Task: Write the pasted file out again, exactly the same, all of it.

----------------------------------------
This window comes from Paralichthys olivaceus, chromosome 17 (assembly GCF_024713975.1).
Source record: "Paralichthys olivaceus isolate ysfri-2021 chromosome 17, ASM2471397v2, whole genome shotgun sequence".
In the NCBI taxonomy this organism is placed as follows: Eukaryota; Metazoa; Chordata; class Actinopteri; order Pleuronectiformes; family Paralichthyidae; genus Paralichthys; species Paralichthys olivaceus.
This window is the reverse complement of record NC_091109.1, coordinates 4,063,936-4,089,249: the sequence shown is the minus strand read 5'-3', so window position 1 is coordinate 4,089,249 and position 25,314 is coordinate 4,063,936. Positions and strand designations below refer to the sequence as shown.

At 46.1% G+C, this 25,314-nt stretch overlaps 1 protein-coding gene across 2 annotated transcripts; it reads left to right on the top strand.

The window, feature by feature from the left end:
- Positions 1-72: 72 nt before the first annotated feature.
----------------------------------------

This window comes from Paralichthys olivaceus, chromosome 17 (assembly GCF_024713975.1).
Source record: "Paralichthys olivaceus isolate ysfri-2021 chromosome 17, ASM2471397v2, whole genome shotgun sequence".
In the NCBI taxonomy this organism is placed as follows: Eukaryota; Metazoa; Chordata; class Actinopteri; order Pleuronectiformes; family Paralichthyidae; genus Paralichthys; species Paralichthys olivaceus.
This window is the reverse complement of record NC_091109.1, coordinates 4,063,936-4,089,249: the sequence shown is the minus strand read 5'-3', so window position 1 is coordinate 4,089,249 and position 25,314 is coordinate 4,063,936. Positions and strand designations below refer to the sequence as shown.

At 46.1% G+C, this 25,314-nt stretch overlaps 1 protein-coding gene across 2 annotated transcripts; it reads left to right on the top strand.

The window, feature by feature from the left end:
- Positions 1-72: 72 nt before the first annotated feature.